Home-ice advantage has held up for six games between Washington and New York. The Rangers hope to snap the trend in Monday’s do-or-die series finale.
Henrik Lundqvist stopped 27 shots in earning his seventh NHL playoff shutout, and Derick Brassard scored a second-period goal for the New York Rangers, who stayed alive with a 1-0 victory.
The Rangers’ woeful 2-for-21 power play can be pinpointed to the underwhelming play of Brad Richards and Rick Nash, their two highest paid players.
Rangers will host Game 6 of their first-round series against the Washington Capitals on Sunday, and they will need to win to force a deciding contest in the nation’s capital on Monday.
Marc Staal is unsure when he’ll return to the Rangers’ lineup after suffering another setback.
Tavares is among the three finalists for the NHL’s prestigious Hart Memorial Trophy, awarded annually to the player “adjudged to be the most valuable to his team.”
Nobody collapses in the postseason quite like the Capitals. 1985. 1987. 1992. 1995. 1996. 2003. 2009. 2010. All series that Washington led either 2-0 or 3-1 — and went on to lose.
Let’s face it, the Rangers have a lot of positives going for them right now. And they’re playing the sort of gritty hockey typical of a John Tortorella-coached team.
If the Blueshirts are going to come all the way back and knock out Washington, they need to figure out how to transport their Madison Square Garden offense to the nation’s capital.
Dan Girardi and Derek Stepan scored third-period goals for the New York Rangers, who squandered a two-goal lead and then held on to get even in the best-of-seven playoff series with a 4-3 victory over the Washington Capitals on Wednesday night.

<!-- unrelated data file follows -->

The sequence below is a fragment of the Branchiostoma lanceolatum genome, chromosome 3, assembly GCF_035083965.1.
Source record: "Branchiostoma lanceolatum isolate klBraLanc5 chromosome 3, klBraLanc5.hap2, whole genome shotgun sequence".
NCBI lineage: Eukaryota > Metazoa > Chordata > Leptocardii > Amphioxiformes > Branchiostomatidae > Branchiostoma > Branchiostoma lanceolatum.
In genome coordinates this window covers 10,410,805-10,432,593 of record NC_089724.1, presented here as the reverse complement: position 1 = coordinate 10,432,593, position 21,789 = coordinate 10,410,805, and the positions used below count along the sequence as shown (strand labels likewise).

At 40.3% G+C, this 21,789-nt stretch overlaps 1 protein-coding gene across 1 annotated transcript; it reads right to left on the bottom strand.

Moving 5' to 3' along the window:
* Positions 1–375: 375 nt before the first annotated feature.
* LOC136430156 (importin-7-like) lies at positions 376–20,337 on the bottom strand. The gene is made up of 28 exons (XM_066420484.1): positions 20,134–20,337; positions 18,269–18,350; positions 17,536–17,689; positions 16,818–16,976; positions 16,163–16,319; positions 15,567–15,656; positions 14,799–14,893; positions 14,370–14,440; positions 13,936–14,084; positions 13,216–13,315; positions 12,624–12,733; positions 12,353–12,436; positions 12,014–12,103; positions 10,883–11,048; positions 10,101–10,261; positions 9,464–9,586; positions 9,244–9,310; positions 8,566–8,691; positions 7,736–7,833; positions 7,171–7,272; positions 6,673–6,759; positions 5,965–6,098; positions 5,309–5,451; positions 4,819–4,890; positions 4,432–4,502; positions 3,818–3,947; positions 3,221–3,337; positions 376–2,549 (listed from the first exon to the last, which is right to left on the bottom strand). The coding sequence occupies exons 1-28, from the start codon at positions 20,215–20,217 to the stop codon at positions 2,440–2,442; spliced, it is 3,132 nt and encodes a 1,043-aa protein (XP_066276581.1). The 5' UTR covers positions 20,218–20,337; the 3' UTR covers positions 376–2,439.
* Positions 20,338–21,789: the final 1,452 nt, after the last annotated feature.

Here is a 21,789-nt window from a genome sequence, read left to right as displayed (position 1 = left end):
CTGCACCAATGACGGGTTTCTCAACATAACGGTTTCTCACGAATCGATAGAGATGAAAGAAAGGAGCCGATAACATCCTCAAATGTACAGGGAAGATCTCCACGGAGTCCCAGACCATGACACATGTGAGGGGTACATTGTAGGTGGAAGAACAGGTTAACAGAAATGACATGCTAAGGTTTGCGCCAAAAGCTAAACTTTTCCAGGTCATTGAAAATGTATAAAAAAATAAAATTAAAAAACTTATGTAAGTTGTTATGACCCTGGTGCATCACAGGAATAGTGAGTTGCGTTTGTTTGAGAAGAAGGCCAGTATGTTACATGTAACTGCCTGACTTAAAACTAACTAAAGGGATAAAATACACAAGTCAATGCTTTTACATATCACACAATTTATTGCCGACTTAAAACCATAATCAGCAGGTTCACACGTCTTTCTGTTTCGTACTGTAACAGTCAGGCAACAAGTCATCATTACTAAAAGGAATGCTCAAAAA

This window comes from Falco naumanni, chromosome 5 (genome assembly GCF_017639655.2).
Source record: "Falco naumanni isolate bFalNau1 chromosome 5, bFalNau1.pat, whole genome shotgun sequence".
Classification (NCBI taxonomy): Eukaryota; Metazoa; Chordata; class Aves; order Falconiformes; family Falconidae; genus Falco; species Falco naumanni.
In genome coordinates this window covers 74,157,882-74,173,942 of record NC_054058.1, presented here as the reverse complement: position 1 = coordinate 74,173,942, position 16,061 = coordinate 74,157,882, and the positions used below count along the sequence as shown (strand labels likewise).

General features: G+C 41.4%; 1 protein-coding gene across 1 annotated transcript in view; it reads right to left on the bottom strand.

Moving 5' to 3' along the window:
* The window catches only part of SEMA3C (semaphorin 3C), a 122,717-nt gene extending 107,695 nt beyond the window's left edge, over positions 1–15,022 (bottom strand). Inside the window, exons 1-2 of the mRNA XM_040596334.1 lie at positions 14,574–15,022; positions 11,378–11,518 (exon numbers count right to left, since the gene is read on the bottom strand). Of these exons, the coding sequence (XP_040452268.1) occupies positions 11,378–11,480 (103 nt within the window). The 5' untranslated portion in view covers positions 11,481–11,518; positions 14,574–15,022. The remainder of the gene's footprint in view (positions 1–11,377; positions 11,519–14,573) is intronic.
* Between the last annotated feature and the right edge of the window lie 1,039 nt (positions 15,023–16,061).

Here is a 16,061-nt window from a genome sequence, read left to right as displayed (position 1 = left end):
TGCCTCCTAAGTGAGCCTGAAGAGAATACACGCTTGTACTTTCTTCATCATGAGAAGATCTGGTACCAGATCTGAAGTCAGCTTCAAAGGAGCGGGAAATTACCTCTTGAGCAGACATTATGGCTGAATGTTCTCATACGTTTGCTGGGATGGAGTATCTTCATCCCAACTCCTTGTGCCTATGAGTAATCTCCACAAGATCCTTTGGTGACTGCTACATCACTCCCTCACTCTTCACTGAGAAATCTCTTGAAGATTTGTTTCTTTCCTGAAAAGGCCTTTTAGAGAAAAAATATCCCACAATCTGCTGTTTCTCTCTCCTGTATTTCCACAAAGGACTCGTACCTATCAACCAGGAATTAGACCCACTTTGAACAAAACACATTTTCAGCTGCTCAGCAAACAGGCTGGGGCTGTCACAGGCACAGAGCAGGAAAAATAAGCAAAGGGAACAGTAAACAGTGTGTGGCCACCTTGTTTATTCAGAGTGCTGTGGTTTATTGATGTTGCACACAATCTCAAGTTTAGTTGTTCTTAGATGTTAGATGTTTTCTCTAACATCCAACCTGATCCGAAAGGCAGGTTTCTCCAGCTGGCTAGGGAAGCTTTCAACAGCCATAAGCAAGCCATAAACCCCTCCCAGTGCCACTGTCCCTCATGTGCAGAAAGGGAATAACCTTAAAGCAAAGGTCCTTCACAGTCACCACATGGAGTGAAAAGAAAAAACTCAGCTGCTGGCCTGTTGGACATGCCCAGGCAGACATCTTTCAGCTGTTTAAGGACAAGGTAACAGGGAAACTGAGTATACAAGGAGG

While the Capitals stayed off the ice on Tuesday to recover, the Rangers held a full practice. They were without forward Rick Nash, who was given a “maintenance day,” and Darroll Powe, who was injured on Monday and is unlikely to play in Game 4.
Hope never dies with the New York Rangers. Surviving and advancing in the postseason may seem like a desperate wish, but it’s also realistic. That’s primarily because of Henrik Lundqvist.
The Rangers did a lot of good things and struggled in other areas. Here are three things I took from Monday night — good and bad.
In Game 3, the Rangers finally resembled the team that finished the regular season strongly, a team that no division-winner wants any part of.
Rangers coach John Tortorella certainly wasn’t going to wait any longer to get Staal right back into the heart of the action.